Monday 30 December 2013

Sketching out the Old Year

Well, the weather hasn't been great so far on this trip up North.  Here's a flavour of that recent storm that blew for two days....

December Storm, Lochcarron, Sketch
In fact it was so bad, I could hardly see out of the window.
Cottage Window Sketch

As soon as the rain stops, I rush out and try and do a little sketch before it rains again...
Lochcarron Corner Sketch

And the other day it was dry enough to get the pastels out. Briefly.
Snow on the Tops, Strathcarron
Loch Torridon Sketch

....yesterday it was a bit better - we had a walk along the shores of Loch Torridon, with great views of the Torridon hills.

Two Pines Sketch

I was determined to sketch some of the beautiful Torridon pine trees.


Slumbay View Sketch
And today I did a couple of sketches in and around Lochcarron again. It was a bit gloomy!

Defiant Cherry!

Finally, can't ignore my favourite Cherry Tree.'s to the New Year!  Hope 2014 is a good one for us all!

Saturday 21 December 2013

Urban Studies

For various reasons I've not had as much time in the studio of late. However, I did want to explore a few urban scenes before the turn of the year. I focused first on the sketches I did on our recent sketching group visit to the museum.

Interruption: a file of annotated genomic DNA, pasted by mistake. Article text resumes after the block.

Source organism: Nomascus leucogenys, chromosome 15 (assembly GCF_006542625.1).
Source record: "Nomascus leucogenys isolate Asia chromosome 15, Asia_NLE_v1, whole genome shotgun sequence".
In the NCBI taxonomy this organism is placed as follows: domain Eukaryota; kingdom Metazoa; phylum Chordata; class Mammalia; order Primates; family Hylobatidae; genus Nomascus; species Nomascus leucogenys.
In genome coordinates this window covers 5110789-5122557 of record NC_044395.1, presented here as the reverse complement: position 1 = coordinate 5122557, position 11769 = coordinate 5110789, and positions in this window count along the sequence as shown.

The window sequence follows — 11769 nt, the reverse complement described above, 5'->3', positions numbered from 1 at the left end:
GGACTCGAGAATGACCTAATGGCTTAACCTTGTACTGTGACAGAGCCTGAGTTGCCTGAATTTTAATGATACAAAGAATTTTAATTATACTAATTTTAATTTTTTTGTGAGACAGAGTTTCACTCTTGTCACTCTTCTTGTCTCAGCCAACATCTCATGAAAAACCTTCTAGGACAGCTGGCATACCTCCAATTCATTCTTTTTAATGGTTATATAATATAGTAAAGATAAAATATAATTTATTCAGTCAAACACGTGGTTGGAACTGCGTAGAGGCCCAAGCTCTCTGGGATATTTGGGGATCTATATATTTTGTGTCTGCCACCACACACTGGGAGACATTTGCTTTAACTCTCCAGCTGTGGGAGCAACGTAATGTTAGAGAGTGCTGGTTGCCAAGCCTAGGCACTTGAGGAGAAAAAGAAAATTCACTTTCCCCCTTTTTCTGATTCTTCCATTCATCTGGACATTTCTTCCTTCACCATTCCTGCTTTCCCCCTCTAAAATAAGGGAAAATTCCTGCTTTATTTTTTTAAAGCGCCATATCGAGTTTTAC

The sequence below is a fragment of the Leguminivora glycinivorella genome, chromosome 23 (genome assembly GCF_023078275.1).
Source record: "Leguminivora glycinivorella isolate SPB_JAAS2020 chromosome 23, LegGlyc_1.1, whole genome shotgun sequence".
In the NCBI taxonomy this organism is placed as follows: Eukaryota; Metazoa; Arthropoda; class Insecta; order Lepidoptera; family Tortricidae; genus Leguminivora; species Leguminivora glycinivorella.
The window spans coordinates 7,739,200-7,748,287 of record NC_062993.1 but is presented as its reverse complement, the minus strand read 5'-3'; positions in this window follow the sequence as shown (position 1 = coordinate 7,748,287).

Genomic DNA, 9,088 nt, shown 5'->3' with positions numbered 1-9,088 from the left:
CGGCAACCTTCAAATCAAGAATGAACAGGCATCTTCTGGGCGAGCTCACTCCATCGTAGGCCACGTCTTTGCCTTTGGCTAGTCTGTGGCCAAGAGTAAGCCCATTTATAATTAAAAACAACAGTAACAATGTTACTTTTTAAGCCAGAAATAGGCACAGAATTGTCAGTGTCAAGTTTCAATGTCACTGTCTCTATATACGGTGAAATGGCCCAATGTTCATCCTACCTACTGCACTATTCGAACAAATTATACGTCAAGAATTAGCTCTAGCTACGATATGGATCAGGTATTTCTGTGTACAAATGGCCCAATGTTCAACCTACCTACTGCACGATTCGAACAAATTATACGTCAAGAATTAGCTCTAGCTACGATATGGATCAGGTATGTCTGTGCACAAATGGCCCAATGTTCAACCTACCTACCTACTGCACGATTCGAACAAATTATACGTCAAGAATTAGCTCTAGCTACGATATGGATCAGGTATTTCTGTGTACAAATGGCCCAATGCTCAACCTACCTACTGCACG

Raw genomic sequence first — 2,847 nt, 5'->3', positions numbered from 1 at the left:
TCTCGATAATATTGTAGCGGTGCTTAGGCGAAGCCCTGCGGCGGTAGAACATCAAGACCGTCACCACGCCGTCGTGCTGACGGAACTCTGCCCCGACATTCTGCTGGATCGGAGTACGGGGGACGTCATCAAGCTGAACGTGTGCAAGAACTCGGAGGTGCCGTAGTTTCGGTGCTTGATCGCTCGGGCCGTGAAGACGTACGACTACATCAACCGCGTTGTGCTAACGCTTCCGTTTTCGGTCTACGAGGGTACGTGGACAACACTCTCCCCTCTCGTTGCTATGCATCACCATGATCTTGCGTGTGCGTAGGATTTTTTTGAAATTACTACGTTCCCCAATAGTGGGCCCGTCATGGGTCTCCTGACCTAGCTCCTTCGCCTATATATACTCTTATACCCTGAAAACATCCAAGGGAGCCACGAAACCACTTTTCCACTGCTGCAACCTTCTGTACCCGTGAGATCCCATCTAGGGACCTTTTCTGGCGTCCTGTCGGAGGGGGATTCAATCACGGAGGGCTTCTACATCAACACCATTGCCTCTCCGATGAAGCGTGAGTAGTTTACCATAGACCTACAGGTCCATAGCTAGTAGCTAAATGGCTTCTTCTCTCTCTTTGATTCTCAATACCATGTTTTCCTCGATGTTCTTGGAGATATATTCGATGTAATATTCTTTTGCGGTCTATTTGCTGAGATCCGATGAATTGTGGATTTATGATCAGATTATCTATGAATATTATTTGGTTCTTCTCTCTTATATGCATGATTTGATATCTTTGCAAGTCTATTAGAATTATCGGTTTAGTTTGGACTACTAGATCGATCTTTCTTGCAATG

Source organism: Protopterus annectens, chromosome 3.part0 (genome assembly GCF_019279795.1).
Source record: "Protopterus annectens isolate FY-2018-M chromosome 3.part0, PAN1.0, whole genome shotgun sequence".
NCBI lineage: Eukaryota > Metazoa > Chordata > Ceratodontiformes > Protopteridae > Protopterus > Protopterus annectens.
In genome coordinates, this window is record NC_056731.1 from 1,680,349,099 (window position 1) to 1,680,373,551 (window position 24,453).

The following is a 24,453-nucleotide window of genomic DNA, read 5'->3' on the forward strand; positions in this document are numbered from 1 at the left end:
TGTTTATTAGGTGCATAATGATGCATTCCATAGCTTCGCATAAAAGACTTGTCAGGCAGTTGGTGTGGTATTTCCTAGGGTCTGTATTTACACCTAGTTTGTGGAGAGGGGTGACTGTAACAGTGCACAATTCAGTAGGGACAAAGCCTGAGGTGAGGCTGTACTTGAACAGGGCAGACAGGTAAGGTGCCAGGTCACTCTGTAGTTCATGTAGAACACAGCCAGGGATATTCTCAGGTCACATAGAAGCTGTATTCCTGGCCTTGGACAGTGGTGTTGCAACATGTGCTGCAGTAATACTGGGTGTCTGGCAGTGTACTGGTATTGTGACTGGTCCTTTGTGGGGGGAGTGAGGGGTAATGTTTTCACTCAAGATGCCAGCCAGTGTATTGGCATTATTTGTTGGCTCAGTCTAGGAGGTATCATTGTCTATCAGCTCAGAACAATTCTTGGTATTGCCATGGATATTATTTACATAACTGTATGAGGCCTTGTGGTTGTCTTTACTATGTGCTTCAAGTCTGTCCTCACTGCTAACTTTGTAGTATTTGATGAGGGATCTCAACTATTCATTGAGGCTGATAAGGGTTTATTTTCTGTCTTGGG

I focused first on Greyfriars Corner.  What I liked about this as a composition was the glimpse through the gate to the graveyard, and the gravestone sitting like a focal point. So after re-drawing it once, I started again in graphite, rubbing out and oilbar.

I was wanted to use ink to get a darker moodier look to the painting. So I worked in both diluted and undiluted black ink.

Then I added a little oil-crayon/oil bar for a little colour. I somewhat boldly decided that the double-yellow lines were important to the painting, and so it has ended up like this. So far so good.

The other view I focused on was the view from the Meadows to Argyll Place.  I particularly liked the drama of the white sheen of the light on the wet tarmac and wanted to try and recreate this. This one started to look like this after a bit of work.
But I realised when I checked it against the original sketch that the position of the trees and the proportions of the street were not quite right. And I had not really captured the drama of the light.  Again by working in ink, I tackled these shortcomings.  I think it's close to the look I'm trying to get, but this pic is a bit out of focus.

 Continuing with this urban theme, I pulled out an earlier sketch of Stockbridge Market gateway. I love this piece of townscape and wanted to try a pic. I started on an old piece of card.
But I thought this was a bit too pale - wanted a darker look.

 By this stage it was close to the textured look I was trying to achieve, but the card was disintegrating, so I realised I should do a new painting.
 I ended up with something looking like this. However at this stage I thought some of the texture effects were a bit unsubtle, so I continued to work at this aspect. I also introduced a couple of ghostly figures - can you see them?